7 On Your Side: Why no charges yet in Oxon Hill crash that killed 3 children?

The Mejia family (Family photo)

A precedent-setting 1988 Maryland legal case explains why Prince George’s County State’s Attorney Office may take weeks or months to charge the suspected drunk driver believed responsible for killing three children on Indian Head Highway on December 30.

Police believe the car, a sedan carrying a couple and their three children, was stopped on Indian Head Highway at the Kerby Hill light when a pickup being driven southbound by a 27-year-old man hit it, seemingly making no attempt to stop. The truck came to rest on top of the rear-passenger compartment of the sedan.

The impact killed the children, 5-year-old twin siblings Alexander Mejia and Rosalie Mejia and their 1-year-old Isaac Mejia, all from Falls Church.

While not currently in jail, the suspect in the Oxon Hill crash now has a restricted Maryland driver’s license, allowing only to travel from work to home, according to a police source familiar with the case. No name has been released by law enforcement since no charges have been filed.

Multiple Maryland law enforcement sources, speaking on background, explained the importance of Gianiny v State, 577 A.2d 795 (Md. 1990).

The case held that a defendant who had been issued a ticket for negligent driving and then paid the preset fine for that ticket, could not later be charged with auto manslaughter even though there had been a death. In short, Maryland prosecutors lost a high profile DUI case three decades ago due to the legal concept of “double jeopardy.” That’s a constitutional protection preventing a person from being charged with the same criminal incident multiple times.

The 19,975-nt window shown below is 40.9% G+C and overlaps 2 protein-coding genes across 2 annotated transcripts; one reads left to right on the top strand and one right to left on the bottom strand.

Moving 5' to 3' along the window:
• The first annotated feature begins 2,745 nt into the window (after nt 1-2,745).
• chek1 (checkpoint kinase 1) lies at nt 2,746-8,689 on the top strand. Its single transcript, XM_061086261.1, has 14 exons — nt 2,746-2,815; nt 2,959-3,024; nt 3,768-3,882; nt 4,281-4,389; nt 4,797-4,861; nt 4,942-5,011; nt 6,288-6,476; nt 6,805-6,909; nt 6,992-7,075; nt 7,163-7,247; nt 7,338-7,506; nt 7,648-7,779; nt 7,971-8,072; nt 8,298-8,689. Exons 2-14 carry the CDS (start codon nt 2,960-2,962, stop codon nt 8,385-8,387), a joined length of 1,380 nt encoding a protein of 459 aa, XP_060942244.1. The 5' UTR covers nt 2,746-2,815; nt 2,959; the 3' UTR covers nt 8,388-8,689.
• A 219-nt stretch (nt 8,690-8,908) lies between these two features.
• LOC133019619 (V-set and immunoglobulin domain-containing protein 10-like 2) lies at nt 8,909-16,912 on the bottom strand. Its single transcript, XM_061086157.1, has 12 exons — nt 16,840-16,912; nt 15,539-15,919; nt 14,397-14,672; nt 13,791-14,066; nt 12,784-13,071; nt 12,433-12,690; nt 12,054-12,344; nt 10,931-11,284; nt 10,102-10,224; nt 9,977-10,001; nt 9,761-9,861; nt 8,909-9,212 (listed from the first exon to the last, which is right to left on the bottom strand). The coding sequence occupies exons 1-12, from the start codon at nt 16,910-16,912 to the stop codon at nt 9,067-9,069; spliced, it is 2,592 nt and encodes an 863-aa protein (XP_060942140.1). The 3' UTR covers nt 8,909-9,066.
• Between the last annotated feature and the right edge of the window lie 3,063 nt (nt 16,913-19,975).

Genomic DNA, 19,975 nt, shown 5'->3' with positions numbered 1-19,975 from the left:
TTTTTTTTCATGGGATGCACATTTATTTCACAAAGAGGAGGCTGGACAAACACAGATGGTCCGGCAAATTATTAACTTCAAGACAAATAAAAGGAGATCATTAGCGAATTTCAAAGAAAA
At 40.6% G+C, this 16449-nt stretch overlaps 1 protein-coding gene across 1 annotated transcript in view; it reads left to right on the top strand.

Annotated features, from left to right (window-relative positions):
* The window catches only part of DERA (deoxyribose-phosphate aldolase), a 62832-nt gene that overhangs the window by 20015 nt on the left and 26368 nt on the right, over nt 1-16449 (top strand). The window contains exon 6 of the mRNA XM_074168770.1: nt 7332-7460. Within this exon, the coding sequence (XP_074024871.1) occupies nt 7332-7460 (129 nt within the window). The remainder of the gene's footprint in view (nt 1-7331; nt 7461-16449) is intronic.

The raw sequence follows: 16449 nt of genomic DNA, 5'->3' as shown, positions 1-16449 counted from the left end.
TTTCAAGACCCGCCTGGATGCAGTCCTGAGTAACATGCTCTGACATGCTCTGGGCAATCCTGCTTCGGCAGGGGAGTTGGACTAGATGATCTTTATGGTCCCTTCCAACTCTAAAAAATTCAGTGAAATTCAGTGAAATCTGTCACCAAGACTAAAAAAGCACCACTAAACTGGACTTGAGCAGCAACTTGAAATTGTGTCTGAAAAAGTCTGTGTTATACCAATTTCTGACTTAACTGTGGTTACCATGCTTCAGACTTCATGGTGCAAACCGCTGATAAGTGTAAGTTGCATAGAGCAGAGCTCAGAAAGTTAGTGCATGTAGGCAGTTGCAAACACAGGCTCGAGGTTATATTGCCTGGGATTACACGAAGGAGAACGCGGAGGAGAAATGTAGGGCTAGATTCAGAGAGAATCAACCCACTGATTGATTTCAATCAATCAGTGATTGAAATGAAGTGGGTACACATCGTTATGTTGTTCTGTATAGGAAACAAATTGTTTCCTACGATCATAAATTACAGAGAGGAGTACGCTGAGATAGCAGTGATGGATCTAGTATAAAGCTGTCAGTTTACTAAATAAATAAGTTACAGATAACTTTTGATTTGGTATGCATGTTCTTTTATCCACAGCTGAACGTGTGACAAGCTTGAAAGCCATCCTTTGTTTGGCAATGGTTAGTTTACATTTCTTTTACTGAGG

Toxicology reports, accident reconstruction to determine brake conditions, witness interviews and other evidence collection can take weeks or months before charges are filed in Maryland.

In contrast, some Virginia cases are prosecuted at an earlier stage of evidence collection, as shown recently with the near immediate charges filed against Zachary Frye of Purcellville for last week’s fatal crash in Lovettsville, Virginia.

The Loudoun County Commonwealth’s Attorney office states “toxicology [tests] are not an exclusive evidentiary item to support intoxication.”

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